SABLIK: The support we’ve gotten from libraries and educators specifically for Boom Box, but in a slightly lesser degree with KaBOOM!, has been great. It’s the benefit of having a hit. No matter what segment of the market we’re looking at, hits are what drives the business. So when you have something like Lumberjanes, it puts you on the map with librarians. It’s a combination of having the right creative and the right packaging and then being in the right moment in time. Lumberjanes debuted and really started to build steam around the same time that there was an influx of younger, excited librarians coming into positions of buying power. They really championed it. If you look at what made Lumberjanes the success that it is—and we’ve sold over a million copies of Lumberjanes worldwide—I think it is the direct market taking a position on it early. And then what I noticed was a lot of young librarians were comics shop customers and so they were buying those books and single issues. And then when they had an opportunity to bring it into their systems they did. That’s just had this really great afterglow effect on Boom Box. Thus far I think we’ve been able to support incredible creators and so they continue to be supportive of us. I wish I could say that it was all orchestrated from the beginning but the reality is that like most things, when you’re making these creative decisions and you believe in the work, you try to position it as well as you can. And then every once in a while you’re lucky enough to catch lightning in a bottle.
THE BEAT: There’s been so much discussion of sales figures. How did your kid’s material do overall in 2017? Looking through the lists I’ve seen, they really do show that kids graphic novels are on fire right now. This seems to be a very fast growing segment.
SABLIK: Yeah I think that’s true. DC really aggressively getting into the space now is a great indicator that there’s an opportunity in that segment. From our end, KaBOOM! and Boom Box have always been the biggest drivers for us in the book market. Adventure Time started it for us back in 2012-2013 and that’s continued with Steven Universe and Over the Garden Wall. We’ve got some really encouraging initial orders on the Nickelodeon collections that we’re putting out with Rugrats and Rocco’s Modern Life that will be coming out this summer. It’s been an area of growth for us for four years now. If you look at our business the drivers for us in the book market are KaBOOM! and Boom Box. The drivers for us in the direct market tend to be Studios and Archaia. If you look at those four imprints they almost match up proportionately within those two markets. There’s still room to grow there. I think there’s a lot of hungry readers that are looking for content. And historically that particular segment has functioned much closer to traditional book publishing where you have really big name authors producing work every two to four years. With Lumberjanes, where there are three volumes out a year, it’s a brand that you can follow and a property that you can get excited about.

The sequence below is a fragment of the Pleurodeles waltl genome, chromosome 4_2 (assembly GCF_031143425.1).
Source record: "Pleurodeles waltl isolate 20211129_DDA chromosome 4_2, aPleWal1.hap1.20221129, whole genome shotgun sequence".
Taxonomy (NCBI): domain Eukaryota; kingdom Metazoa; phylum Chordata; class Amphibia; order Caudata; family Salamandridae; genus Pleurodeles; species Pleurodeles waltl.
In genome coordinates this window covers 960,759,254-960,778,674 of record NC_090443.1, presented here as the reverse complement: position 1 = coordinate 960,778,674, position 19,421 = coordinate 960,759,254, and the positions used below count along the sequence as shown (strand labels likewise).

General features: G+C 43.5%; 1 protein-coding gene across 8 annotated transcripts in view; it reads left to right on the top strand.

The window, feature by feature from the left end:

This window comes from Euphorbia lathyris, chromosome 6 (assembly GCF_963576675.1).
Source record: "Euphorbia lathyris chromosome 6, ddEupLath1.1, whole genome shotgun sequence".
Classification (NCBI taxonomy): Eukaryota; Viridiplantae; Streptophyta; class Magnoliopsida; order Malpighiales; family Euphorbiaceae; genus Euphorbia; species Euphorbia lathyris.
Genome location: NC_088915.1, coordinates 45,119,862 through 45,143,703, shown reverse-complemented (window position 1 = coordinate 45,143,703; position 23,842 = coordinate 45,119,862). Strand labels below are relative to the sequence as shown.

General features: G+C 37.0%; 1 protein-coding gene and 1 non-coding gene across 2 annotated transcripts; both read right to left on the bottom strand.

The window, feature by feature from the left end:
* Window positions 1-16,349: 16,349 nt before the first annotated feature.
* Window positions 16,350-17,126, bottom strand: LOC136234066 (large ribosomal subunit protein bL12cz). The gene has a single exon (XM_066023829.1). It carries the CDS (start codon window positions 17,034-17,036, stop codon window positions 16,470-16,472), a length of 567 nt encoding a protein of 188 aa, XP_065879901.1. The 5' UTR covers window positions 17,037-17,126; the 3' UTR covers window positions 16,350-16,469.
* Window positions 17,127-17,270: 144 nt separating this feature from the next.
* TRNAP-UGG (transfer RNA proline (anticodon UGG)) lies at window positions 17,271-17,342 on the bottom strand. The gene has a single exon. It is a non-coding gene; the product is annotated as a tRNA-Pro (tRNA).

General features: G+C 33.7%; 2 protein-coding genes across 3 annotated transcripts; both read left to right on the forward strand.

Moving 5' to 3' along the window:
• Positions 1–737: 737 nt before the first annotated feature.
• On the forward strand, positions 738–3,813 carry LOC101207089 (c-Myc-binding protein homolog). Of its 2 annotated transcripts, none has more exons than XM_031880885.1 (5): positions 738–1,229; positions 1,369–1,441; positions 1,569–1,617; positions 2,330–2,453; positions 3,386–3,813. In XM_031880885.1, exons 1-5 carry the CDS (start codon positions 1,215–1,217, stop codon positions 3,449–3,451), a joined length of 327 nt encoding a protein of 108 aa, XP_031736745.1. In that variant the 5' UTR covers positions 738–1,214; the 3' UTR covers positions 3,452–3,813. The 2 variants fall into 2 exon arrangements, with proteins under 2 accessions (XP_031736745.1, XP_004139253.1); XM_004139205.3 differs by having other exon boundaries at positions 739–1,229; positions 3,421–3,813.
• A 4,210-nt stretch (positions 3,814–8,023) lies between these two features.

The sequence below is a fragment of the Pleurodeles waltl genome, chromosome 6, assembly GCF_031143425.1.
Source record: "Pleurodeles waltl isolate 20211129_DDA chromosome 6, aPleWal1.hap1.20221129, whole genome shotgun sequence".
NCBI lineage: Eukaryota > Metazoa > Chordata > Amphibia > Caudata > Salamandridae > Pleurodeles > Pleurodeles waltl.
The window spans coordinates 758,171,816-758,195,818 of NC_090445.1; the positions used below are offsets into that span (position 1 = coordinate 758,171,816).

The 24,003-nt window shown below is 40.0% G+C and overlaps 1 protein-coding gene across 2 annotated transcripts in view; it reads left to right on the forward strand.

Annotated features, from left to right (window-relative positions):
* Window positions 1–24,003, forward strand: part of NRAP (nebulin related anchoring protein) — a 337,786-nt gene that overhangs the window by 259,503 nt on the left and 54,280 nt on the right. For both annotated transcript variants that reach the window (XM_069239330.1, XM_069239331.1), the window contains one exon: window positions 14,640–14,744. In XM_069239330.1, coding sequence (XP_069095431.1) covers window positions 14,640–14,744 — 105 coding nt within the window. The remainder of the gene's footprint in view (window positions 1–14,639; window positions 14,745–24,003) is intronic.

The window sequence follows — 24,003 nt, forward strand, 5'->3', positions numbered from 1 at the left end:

THE BEAT: Right. Well, you know in this “dark time” there are a lot of bright spots.
SABLIK: There are. On the Premier side with the comic shop market one of the things that we’re really excited to do now that we’re kind of sitting at the big kids table, so to speak, is bring along some of the best practices that we’ve been doing in the back of the book. The way that we interact with the retailers and the support that we give them. You take a long term view and you treat your partners well and you do things like giving them returnability on a monthly basis. We do that with the Boom! Guarantee Program. I don’t know if you saw, but one of the things that we’re doing in the first month that we’re Premier is we’re giving retailers 20% off everything that we’re publishing that month and we’re relisting our top 20 collections at 20% off. What we’re hoping to do is continue to be a really good partner, an example for “Hey this is how we can we can treat our partners so they can have success in this” if you take a long term view.
[This interview has been edited for length and clarity.]
Heidi MacDonald is the founder and editor in chief of The Beat. In the past, she worked for Disney, DC Comics, Fox and Publishers Weekly. She can be heard regularly on the More To Come Podcast. She likes coffee, cats and noble struggle.